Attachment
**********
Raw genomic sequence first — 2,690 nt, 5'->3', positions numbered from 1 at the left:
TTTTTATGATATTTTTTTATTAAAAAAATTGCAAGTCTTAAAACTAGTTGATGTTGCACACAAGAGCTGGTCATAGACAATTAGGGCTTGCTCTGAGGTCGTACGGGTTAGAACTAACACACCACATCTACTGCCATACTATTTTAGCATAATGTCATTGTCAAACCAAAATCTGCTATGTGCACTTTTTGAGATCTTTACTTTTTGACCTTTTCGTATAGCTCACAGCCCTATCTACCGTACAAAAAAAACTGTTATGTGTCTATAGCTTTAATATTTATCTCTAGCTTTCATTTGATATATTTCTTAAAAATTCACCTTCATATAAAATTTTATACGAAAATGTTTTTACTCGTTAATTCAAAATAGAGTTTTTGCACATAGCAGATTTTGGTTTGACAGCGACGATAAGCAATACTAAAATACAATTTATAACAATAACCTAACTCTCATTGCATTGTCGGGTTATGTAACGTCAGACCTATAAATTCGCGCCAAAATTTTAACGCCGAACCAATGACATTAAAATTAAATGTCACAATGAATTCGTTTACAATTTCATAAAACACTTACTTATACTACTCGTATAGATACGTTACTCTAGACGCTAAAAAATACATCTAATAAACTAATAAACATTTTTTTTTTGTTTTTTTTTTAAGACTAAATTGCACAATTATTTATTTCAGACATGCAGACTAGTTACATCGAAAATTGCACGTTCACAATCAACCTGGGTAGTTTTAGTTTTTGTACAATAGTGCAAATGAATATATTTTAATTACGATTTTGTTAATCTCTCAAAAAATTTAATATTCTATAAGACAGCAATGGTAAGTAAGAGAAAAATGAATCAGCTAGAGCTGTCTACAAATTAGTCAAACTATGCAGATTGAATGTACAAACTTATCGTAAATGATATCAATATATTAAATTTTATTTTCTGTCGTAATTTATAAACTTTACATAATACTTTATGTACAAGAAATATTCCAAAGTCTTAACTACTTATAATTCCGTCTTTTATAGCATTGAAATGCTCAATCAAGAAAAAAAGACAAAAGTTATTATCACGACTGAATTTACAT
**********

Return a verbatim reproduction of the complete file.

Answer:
Raw genomic sequence first — 2,690 nt, 5'->3', positions numbered from 1 at the left:
TTTTTATGATATTTTTTTATTAAAAAAATTGCAAGTCTTAAAACTAGTTGATGTTGCACACAAGAGCTGGTCATAGACAATTAGGGCTTGCTCTGAGGTCGTACGGGTTAGAACTAACACACCACATCTACTGCCATACTATTTTAGCATAATGTCATTGTCAAACCAAAATCTGCTATGTGCACTTTTTGAGATCTTTACTTTTTGACCTTTTCGTATAGCTCACAGCCCTATCTACCGTACAAAAAAAACTGTTATGTGTCTATAGCTTTAATATTTATCTCTAGCTTTCATTTGATATATTTCTTAAAAATTCACCTTCATATAAAATTTTATACGAAAATGTTTTTACTCGTTAATTCAAAATAGAGTTTTTGCACATAGCAGATTTTGGTTTGACAGCGACGATAAGCAATACTAAAATACAATTTATAACAATAACCTAACTCTCATTGCATTGTCGGGTTATGTAACGTCAGACCTATAAATTCGCGCCAAAATTTTAACGCCGAACCAATGACATTAAAATTAAATGTCACAATGAATTCGTTTACAATTTCATAAAACACTTACTTATACTACTCGTATAGATACGTTACTCTAGACGCTAAAAAATACATCTAATAAACTAATAAACATTTTTTTTTTGTTTTTTTTTTAAGACTAAATTGCACAATTATTTATTTCAGACATGCAGACTAGTTACATCGAAAATTGCACGTTCACAATCAACCTGGGTAGTTTTAGTTTTTGTACAATAGTGCAAATGAATATATTTTAATTACGATTTTGTTAATCTCTCAAAAAATTTAATATTCTATAAGACAGCAATGGTAAGTAAGAGAAAAATGAATCAGCTAGAGCTGTCTACAAATTAGTCAAACTATGCAGATTGAATGTACAAACTTATCGTAAATGATATCAATATATTAAATTTTATTTTCTGTCGTAATTTATAAACTTTACATAATACTTTATGTACAAGAAATATTCCAAAGTCTTAACTACTTATAATTCCGTCTTTTATAGCATTGAAATGCTCAATCAAGAAAAAAAGACAAAAGTTATTATCACGACTGAATTTACAT